What to do to push green credit into the textile industry?

For many years, the textile and garment industry has been Vietnam's main export industry, but the credit balance here only accounts for about 1.5% of the total outstanding loans to the economy....

Recently, the Vietnam Banks Association has cooperated with the International Organization for Conservation of Nature (WWF) to organize a webinar: “Assessment of environmental and social risks in credit extension activities for credit institutions and businesses.” textile industry”.


Sharing at the seminar, Mr. Nguyen Quoc Hung, General Secretary of the Banking Association said that the textile and garment industry has been a key export industry of Vietnam for many years.

Thanks to the development of technical technology, the workforce is increasingly skilled; Along with the incentives from the State's policies, the textile and garment industry has obtained encouraging results, creating both export value and ensuring domestic consumption demand.

However, the textile and garment industry is also one of the economic sectors with high levels of environmental and social risks compared to other economic sectors and fields. Because the production process requires the exploitation, use and discharge of a large amount of water, and at the same time uses a lot of energy for heating and generating steam, which affects water sources and contributes to increased gas emissions. greenhouse emissions.

"Therefore, the textile and garment industry is one of 20 economic sectors that are classified as subject to environmental risks and need to be assessed when granting credit," emphasized Mr. Nguyen Quoc Hung.

According to data from the State Bank of Vietnam, as of November 2021, there are 67 credit institutions implementing "green credit", outstanding loans for green projects account for more than 4% of total outstanding loans. the whole economy, an increase of 0.46% compared to 2020.

Particularly, outstanding loans to the textile and garment industry are about VND 145,000 billion (an increase of about VND 5,000 billion compared to the end of 2020), only accounting for nearly 1.5% of the total outstanding loans to the economy.


Currently, credit risks for textiles and garments can be mentioned as specific technology, environment, chemicals and pollution; labor-intensive factors, the trend of increasing minimum wages and personnel fluctuations; low profit and accumulated value, ability to repay debt when influencing factors change; dependence on global markets and value chains, fashion trends and unpredictable risks.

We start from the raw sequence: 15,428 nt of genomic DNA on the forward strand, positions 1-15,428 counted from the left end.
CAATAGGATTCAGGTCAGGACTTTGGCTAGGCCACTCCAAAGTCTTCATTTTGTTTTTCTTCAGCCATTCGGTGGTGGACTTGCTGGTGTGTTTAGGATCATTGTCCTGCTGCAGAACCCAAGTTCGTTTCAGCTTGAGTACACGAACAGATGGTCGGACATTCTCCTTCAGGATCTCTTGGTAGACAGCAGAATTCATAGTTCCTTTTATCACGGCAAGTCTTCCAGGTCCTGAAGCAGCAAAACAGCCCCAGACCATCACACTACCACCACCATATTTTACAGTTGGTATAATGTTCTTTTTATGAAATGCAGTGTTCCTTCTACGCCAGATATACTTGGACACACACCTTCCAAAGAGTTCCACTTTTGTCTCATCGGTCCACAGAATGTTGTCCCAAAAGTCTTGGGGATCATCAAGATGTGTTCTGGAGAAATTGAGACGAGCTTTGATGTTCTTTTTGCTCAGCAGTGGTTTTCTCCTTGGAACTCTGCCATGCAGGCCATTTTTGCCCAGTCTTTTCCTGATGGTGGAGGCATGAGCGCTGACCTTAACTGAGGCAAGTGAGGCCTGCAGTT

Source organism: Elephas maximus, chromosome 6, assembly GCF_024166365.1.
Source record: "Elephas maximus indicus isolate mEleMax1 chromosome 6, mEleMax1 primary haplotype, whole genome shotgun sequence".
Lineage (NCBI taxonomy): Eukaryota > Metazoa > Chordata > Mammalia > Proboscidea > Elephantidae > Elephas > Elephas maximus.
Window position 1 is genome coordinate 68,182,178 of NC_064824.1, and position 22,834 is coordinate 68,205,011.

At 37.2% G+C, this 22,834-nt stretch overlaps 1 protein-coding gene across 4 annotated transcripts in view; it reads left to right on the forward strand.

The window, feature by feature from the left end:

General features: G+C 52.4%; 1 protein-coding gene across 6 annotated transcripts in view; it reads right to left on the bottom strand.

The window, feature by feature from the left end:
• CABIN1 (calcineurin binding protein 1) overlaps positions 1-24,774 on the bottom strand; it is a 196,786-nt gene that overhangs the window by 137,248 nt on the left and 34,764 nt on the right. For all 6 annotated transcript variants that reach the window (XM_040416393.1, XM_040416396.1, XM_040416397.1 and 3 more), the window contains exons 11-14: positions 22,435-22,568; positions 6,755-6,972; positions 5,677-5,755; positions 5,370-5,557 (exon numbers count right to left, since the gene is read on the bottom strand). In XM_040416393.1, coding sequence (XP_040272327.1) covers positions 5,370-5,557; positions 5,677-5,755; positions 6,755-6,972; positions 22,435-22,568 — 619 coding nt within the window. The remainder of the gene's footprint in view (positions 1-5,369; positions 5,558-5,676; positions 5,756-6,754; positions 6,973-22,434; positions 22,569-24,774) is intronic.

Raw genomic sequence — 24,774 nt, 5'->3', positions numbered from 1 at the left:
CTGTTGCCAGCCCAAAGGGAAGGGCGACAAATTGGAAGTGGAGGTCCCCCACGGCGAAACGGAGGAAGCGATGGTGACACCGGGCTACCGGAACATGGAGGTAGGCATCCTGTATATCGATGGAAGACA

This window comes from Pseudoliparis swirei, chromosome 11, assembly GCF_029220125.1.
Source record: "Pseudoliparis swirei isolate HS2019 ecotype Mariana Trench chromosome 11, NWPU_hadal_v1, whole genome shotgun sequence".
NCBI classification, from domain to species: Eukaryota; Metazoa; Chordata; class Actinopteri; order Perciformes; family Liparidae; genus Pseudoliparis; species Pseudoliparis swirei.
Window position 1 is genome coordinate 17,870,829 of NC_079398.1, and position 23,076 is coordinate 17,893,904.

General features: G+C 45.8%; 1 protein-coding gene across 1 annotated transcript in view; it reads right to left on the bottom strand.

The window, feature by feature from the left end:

To be able to access more funding from banks, according to Mr. Nguyen Quoc Hung, the goal of greening production, improving responsibility and fully implementing regulations on environmental protection in production is required. urgent and strategic needs of the textile and garment industry in order to improve operational efficiency and attract investment capital, especially bank credit in the context that the Law on Environmental Protection has begun. effective from January 1, 2022.

Sharing the same opinion, representatives of credit institutions all agree that the core problem lies in textile enterprises. In principle, banks when providing capital must ensure compliance with regulations on lending issued by the State Bank to ensure system safety. Among effective projects, banks will give priority to financing green projects.

Therefore, the key issue is that businesses need to have effective projects. Enterprises need to raise awareness, change production processes, deploy solutions to green production, strictly abide by the provisions of the law on environment; transforming processes and production lines using advanced scientific and technological achievements; use energy economically and efficiently in the direction of green growth.

And Ms. Hoang Thi Thanh Nga, Head of WWF's textile industry group, said that the textile industry itself is trying its best to go green and considers the program "greening textiles" for Vietnam as very necessary. . This assessment was made by Ms. Nga based on 4 reasons.

Firstly, in order to take advantage of the opportunities of tariff exemption/reduction of FTAs ​​with Europe and other countries (EVFTA, CPTTP), Vietnam needs to ensure the requirements of the FTA regarding the source of raw materials (from fabric or yarn onward). , ensuring environmental - social standards).

Second, to ensure water security, energy, and international commitments on climate change, the Government is tightening regulations and tariffs related to water, energy, and chemical use. Local authorities are also very careful about the environmental impact of textile projects when granting investment licenses.

Third, more and more brands are committing to sustainability goals and setting clear criteria for their supply chains.

Fourth, Vietnam is losing its traditional competitive advantages (cheap prices, low requirements for FDI) and needs to create new competitive advantages by transitioning to “sustainably made in Vietnam”. ".

In addition to the textile enterprises having to green their own production, the speakers at the seminar also proposed solutions to minimize credit risks for textiles and garments, including: guarantee or guarantee of a third party; lending or combining multiple credit products; support services connecting to financial sources and businesses in the value chain; encourage development and seek additional sources of repayment from projects, borrowers...

Dao Vu -